Another mission might be “Provide a safe means of flying at the most affordable rate”. Again these few words point to safety, which is the joint responsibility of all members and requires training and interaction, as well as controlling costs through frugal management using, for example, the individual skills of the membership.
The point is that a well-worded mission statement can be used to reinforce the social aspect of the club as well as defining the jobs and tasks that must take place to meet the objective.
Serving in leadership roles
In addition to having a clearly defined mission, knowing what skills your members bring to the club or want to develop will help ensure people are serving in ways that benefit the club, as well as providing value to the volunteering members.
Most clubs’ bylaws spell out required positions, and it is good to rotate the positions on a regular basis, say every two years or so. Members should know, but may need to be reminded, that they are part of “a group of people who come together to share in the assets, liabilities, pleasures and responsibilities of aircraft ownership and flying.” Changing of the guard on a regular basis does two things – it gets different groups working together, and it allows more people to understand the workings of the club, who can then better contribute and participate at meetings and events. It’s helpful to have the previous officer mentor the new person for a suitable period of time, to maintain continuity and promote member interaction.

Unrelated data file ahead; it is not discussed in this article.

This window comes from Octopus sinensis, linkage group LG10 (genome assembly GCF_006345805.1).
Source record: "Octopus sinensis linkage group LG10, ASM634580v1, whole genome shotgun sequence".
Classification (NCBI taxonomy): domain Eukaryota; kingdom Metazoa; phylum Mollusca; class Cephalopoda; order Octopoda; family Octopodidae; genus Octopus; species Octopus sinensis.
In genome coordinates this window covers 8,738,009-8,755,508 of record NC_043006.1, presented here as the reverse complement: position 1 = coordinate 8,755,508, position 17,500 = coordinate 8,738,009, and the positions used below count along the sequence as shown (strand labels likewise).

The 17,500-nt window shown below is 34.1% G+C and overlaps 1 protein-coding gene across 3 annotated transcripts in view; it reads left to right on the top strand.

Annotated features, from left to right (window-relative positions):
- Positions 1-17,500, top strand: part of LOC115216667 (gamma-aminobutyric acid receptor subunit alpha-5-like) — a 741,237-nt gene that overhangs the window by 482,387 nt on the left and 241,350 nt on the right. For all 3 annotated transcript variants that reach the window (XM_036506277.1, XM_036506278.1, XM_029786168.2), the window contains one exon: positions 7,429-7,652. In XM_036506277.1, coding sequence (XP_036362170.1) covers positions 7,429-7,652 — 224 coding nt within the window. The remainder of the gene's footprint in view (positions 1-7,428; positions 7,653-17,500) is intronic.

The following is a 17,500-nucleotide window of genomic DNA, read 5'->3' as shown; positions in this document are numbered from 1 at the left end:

Most clubs are structured with the following board positions:
With this structure, there are already 7 or 8 members who are deeply involved with the club, and some positions are really leaders of teams. For example, it is a wise social officer who establishes a small team of 3 to 5 people who help with the organization of events, fly-outs, etc.
The maintenance officer may have a responsibility to get members over to the hangar to do preventative maintenance, and perhaps do deeper dives such as owner-assisted annuals. Even if the maintenance officer is an A&P, it’s helpful to get other members involved – not only does it increase member’s engagement with the club, but provides an opportunity for the members to use their skills or perhaps learn more about how various systems work, which results in safer pilots.
What about the safety officer? This position comes with responsibility. But help is at hand. Your local FSDO is always looking for good candidates to become FAASTeam Representatives who present seminars on behalf of the FAA, and it allows club members to be active in the WINGS program. Also, the AOPA’s Air Safety Institute has a vast selection of courses, quizzes, videos, flash cards, etc. that can be used during club safety sessions.
If you are looking for something specific, give AOPA Flying Club Director, Steve Bateman, a call at 301-695-2356. The Flying Club team is working closely with the ASI to create very targeted material to help with club safety.
Involvement results in cost savings
Member involvement also translates into cost savings, which translates into cheaper flying – a key objective of flying clubs. For example, at an assisted annual, you may save 2-3 hours of charged labor, just by removing and refitting access panels, and you can save 2-3 hours more by doing the oil change, cleaning the plugs, repacking the wheel bearings, etc.
If the club has an active safety program, not only can members get WINGS credit, but it provides documentation of an active safety culture that may result in lower insurance premiums. This type of involvement translates into tangible cost savings that directly lower the fixed costs of the club – and therefore the annual or monthly dues.
Next month, we’ll look at unofficial club positions and various events and activities that a club may undertake to help keep members engaged and active.